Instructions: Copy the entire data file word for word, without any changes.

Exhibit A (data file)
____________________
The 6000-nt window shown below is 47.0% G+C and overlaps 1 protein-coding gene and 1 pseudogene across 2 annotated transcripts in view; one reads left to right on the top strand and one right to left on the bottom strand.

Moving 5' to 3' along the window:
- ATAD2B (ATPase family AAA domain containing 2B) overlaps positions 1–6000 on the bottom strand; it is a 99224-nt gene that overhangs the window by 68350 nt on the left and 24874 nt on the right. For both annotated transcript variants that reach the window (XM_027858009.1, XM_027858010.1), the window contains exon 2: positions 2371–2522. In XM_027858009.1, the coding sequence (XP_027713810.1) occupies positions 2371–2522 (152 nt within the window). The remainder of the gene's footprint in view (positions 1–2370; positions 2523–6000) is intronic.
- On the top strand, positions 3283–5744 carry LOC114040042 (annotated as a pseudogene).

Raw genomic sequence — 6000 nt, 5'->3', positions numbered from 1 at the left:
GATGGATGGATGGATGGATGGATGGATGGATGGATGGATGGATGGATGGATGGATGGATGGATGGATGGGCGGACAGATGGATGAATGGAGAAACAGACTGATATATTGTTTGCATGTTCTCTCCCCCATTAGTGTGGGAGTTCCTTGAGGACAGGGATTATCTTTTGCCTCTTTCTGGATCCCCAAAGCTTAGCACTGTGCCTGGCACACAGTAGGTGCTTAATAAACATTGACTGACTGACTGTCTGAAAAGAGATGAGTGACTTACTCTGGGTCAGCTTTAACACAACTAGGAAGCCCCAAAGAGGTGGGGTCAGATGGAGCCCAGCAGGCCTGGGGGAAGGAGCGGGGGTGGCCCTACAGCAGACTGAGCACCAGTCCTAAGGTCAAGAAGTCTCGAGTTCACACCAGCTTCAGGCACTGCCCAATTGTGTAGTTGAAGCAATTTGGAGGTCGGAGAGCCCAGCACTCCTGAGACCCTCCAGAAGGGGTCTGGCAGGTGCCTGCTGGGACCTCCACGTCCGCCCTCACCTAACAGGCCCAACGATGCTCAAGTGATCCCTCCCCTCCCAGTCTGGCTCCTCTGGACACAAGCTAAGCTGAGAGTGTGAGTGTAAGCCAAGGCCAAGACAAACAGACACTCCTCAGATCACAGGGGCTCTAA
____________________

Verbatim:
The 6000-nt window shown below is 47.0% G+C and overlaps 1 protein-coding gene and 1 pseudogene across 2 annotated transcripts in view; one reads left to right on the top strand and one right to left on the bottom strand.

Moving 5' to 3' along the window:
- ATAD2B (ATPase family AAA domain containing 2B) overlaps positions 1–6000 on the bottom strand; it is a 99224-nt gene that overhangs the window by 68350 nt on the left and 24874 nt on the right. For both annotated transcript variants that reach the window (XM_027858009.1, XM_027858010.1), the window contains exon 2: positions 2371–2522. In XM_027858009.1, the coding sequence (XP_027713810.1) occupies positions 2371–2522 (152 nt within the window). The remainder of the gene's footprint in view (positions 1–2370; positions 2523–6000) is intronic.
- On the top strand, positions 3283–5744 carry LOC114040042 (annotated as a pseudogene).

Raw genomic sequence — 6000 nt, 5'->3', positions numbered from 1 at the left:
GATGGATGGATGGATGGATGGATGGATGGATGGATGGATGGATGGATGGATGGATGGATGGATGGATGGGCGGACAGATGGATGAATGGAGAAACAGACTGATATATTGTTTGCATGTTCTCTCCCCCATTAGTGTGGGAGTTCCTTGAGGACAGGGATTATCTTTTGCCTCTTTCTGGATCCCCAAAGCTTAGCACTGTGCCTGGCACACAGTAGGTGCTTAATAAACATTGACTGACTGACTGTCTGAAAAGAGATGAGTGACTTACTCTGGGTCAGCTTTAACACAACTAGGAAGCCCCAAAGAGGTGGGGTCAGATGGAGCCCAGCAGGCCTGGGGGAAGGAGCGGGGGTGGCCCTACAGCAGACTGAGCACCAGTCCTAAGGTCAAGAAGTCTCGAGTTCACACCAGCTTCAGGCACTGCCCAATTGTGTAGTTGAAGCAATTTGGAGGTCGGAGAGCCCAGCACTCCTGAGACCCTCCAGAAGGGGTCTGGCAGGTGCCTGCTGGGACCTCCACGTCCGCCCTCACCTAACAGGCCCAACGATGCTCAAGTGATCCCTCCCCTCCCAGTCTGGCTCCTCTGGACACAAGCTAAGCTGAGAGTGTGAGTGTAAGCCAAGGCCAAGACAAACAGACACTCCTCAGATCACAGGGGCTCTAA